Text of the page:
Free Active Reports Setup Sheet

    I don't know. It wouldn't hurt to try it. It does not overwrite any of the default installed Active Report Templates.
  9. Bill Craven

    changing multiple diameters

    This chook is still included. ArcMultiEdit.dll Works for wireframe arcs.
  10. Bill Craven

    Free Active Reports Setup Sheet

    Greetings all, I have developed a setup sheet that is really more of an Operation check list. Developed for minimal paper waste. It works with all three of the main program types without changing report templates: Mill, Lathe, and Mill/Turn. The operations are color coded: Blue is turning, Yellow is Milling, and red is Manual Entry. If the tools are named in Mastercam the way that I recommend, all of the information will be there for the operator: Insert codes, etc. Included in the zip file that is attached is a sample turning program with milling, the Active report templates, a Word doc with instructions on how to install and where to enter information. For best results, pay close attention to the Word doc on what and where I enter the names and comments of the tools and operations. Disclaimer: Use at your own risk. Active_Reports_OP_Tool_List_short.zip
  11. Bill Craven

    Active Reports: Minimum Z depth for each operation

    I just took your setup sheets and tried to modify them to output the MIN-Z that you were looking for. (and failed) It took a while for me to get back to this thread. I have been juggling too many chainsaws this week. I have attached an Operation and Tool List report that will work with Mill, Lathe, and Mill/Turn. Also included in the zip file is an installation and configuration doc, a sample Mastercam part file, and a sample report. The hierarchy is very important. For this report, I used the following hierarchy OP and Tool List (MT) short.rpx - OP and Tool List (FILE) Short.rpx - OP and Tool List (OPERATION) Short.rpx - OP and Tool List (OPERATION-L) Short.rpx - OP and Tool List (OPERATION-M) Short.rpx - OP and Tool List (OPERATION-T) Short.rpx - OP and Tool List (MAN-ENT-INFO) Short.rpx and I am outputting sub-reports that don't produce any output, but are critical to gathering the correct data. I added the MIN-Z that you were looking for and I also added the "Top of Stock" data. In some cases the MIN-Z is not below Z zero. A little quick math subtracting the MIN-Z from the top of stock will give the tool stickout that is your ultimate goal. AR is supposed to be able to do calculated fields, but I have not been successful in getting that to work. The sample report below is from a Lathe part with milling. Active_Reports_OP_Tool_List_short.zip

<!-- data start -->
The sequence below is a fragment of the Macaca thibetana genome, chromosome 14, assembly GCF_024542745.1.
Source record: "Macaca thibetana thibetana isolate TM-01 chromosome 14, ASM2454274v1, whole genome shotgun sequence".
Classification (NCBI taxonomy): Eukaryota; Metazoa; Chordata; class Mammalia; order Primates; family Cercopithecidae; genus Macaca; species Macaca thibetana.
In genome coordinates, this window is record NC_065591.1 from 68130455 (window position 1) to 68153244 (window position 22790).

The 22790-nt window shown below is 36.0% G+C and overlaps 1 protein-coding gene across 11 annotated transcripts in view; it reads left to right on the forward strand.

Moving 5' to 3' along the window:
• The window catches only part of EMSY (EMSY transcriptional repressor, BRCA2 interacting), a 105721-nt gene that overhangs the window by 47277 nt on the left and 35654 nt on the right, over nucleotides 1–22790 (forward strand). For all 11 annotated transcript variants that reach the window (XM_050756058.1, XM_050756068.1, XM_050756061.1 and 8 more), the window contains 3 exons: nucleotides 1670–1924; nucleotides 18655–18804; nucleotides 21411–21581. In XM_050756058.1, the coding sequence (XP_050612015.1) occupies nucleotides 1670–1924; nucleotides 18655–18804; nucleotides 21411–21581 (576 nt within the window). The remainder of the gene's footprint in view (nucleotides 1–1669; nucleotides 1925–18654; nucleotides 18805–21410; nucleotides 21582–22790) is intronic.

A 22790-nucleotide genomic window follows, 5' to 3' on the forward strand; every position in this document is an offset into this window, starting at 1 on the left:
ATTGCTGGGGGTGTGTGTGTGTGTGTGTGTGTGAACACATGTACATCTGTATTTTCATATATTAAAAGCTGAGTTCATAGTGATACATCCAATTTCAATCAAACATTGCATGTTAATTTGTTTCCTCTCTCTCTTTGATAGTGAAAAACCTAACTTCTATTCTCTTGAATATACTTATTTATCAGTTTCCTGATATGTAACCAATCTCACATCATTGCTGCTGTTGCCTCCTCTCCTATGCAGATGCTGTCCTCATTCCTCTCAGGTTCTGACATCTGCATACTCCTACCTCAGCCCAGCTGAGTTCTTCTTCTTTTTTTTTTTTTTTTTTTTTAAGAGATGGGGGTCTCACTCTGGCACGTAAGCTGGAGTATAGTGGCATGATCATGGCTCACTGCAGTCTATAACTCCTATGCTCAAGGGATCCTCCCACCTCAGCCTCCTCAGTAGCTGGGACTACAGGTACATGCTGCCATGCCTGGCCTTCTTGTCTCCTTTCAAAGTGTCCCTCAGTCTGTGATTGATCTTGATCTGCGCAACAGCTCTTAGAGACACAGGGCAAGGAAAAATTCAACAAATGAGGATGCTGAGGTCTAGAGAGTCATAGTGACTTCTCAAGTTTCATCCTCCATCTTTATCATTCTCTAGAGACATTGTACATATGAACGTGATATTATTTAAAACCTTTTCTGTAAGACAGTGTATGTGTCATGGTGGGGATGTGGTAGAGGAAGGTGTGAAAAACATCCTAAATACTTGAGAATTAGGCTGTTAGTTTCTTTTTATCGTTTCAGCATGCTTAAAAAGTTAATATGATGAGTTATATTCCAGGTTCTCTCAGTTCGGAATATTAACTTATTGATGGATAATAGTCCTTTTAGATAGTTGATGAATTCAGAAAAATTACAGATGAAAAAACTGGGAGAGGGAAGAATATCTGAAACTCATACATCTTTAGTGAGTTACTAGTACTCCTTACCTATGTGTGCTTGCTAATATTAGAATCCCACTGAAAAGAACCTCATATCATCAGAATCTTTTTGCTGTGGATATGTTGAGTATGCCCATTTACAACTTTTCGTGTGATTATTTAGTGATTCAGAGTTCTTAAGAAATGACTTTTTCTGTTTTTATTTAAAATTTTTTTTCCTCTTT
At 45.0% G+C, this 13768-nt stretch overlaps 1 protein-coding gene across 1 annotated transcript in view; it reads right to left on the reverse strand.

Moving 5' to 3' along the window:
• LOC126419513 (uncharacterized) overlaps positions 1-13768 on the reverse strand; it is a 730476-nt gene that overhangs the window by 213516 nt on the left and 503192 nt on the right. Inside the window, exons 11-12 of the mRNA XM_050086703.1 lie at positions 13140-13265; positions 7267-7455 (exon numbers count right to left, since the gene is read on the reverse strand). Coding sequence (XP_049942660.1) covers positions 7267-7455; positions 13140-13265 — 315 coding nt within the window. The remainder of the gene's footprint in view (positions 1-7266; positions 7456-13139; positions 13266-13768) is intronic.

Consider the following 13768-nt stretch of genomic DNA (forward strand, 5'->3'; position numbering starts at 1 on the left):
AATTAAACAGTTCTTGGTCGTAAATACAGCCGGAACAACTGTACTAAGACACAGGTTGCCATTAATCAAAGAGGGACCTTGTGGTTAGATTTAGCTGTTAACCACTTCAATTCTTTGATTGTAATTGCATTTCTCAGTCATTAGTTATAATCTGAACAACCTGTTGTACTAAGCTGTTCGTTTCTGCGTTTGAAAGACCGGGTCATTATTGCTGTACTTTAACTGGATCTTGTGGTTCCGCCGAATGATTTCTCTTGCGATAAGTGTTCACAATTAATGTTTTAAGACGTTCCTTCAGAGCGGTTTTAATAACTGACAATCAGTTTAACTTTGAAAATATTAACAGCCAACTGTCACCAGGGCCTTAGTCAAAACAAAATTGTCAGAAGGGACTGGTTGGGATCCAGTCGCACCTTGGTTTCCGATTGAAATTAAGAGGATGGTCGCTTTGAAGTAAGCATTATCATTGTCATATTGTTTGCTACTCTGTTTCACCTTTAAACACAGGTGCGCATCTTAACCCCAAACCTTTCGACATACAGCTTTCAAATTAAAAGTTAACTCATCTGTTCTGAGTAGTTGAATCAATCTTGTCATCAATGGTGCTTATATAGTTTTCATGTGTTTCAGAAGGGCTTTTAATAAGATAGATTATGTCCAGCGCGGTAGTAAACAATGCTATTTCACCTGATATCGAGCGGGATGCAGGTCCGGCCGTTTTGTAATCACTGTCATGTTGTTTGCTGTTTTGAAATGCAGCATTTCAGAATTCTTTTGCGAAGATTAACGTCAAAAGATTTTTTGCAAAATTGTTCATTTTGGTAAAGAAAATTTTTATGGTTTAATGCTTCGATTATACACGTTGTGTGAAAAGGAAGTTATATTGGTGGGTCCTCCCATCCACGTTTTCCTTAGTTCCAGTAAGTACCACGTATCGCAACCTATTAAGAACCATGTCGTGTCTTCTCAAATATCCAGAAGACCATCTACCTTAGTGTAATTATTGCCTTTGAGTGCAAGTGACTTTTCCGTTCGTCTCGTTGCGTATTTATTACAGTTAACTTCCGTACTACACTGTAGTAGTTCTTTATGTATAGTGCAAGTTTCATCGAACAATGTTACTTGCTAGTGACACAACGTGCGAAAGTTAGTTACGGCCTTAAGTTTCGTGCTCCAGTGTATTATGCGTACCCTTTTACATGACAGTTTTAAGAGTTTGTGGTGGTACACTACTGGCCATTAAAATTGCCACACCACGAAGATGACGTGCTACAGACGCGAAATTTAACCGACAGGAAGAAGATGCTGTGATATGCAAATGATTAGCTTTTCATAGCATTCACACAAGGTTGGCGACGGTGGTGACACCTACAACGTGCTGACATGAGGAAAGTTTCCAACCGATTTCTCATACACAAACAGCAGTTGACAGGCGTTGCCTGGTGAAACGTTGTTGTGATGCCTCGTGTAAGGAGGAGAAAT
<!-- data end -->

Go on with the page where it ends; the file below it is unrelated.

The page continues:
12. Bill Craven

    Active Reports: Minimum Z depth for each operation